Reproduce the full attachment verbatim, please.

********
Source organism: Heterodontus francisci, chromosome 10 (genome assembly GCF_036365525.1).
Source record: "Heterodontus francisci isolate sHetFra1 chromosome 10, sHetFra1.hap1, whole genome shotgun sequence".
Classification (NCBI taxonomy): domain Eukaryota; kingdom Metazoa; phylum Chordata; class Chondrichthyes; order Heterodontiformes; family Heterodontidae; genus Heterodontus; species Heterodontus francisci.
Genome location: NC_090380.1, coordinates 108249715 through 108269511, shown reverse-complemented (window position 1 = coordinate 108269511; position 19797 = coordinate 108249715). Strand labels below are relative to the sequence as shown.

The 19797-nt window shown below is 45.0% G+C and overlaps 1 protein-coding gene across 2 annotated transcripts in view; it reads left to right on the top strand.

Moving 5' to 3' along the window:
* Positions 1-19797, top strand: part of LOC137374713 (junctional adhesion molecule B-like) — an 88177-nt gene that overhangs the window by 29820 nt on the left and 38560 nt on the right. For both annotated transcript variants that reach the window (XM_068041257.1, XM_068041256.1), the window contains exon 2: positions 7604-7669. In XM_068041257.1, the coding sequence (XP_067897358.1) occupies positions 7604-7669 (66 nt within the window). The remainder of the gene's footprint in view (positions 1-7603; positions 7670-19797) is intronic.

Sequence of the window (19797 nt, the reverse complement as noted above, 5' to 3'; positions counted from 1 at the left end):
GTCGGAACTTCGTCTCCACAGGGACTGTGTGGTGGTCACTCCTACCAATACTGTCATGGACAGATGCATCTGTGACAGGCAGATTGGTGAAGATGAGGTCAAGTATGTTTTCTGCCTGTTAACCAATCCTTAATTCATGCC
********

Source organism: Heterodontus francisci, chromosome 10 (genome assembly GCF_036365525.1).
Source record: "Heterodontus francisci isolate sHetFra1 chromosome 10, sHetFra1.hap1, whole genome shotgun sequence".
Classification (NCBI taxonomy): domain Eukaryota; kingdom Metazoa; phylum Chordata; class Chondrichthyes; order Heterodontiformes; family Heterodontidae; genus Heterodontus; species Heterodontus francisci.
Genome location: NC_090380.1, coordinates 108249715 through 108269511, shown reverse-complemented (window position 1 = coordinate 108269511; position 19797 = coordinate 108249715). Strand labels below are relative to the sequence as shown.

The 19797-nt window shown below is 45.0% G+C and overlaps 1 protein-coding gene across 2 annotated transcripts in view; it reads left to right on the top strand.

Moving 5' to 3' along the window:
* Positions 1-19797, top strand: part of LOC137374713 (junctional adhesion molecule B-like) — an 88177-nt gene that overhangs the window by 29820 nt on the left and 38560 nt on the right. For both annotated transcript variants that reach the window (XM_068041257.1, XM_068041256.1), the window contains exon 2: positions 7604-7669. In XM_068041257.1, the coding sequence (XP_067897358.1) occupies positions 7604-7669 (66 nt within the window). The remainder of the gene's footprint in view (positions 1-7603; positions 7670-19797) is intronic.

Sequence of the window (19797 nt, the reverse complement as noted above, 5' to 3'; positions counted from 1 at the left end):
GTCGGAACTTCGTCTCCACAGGGACTGTGTGGTGGTCACTCCTACCAATACTGTCATGGACAGATGCATCTGTGACAGGCAGATTGGTGAAGATGAGGTCAAGTATGTTTTCTGCCTGTTAACCAATCCTTAATTCATGCC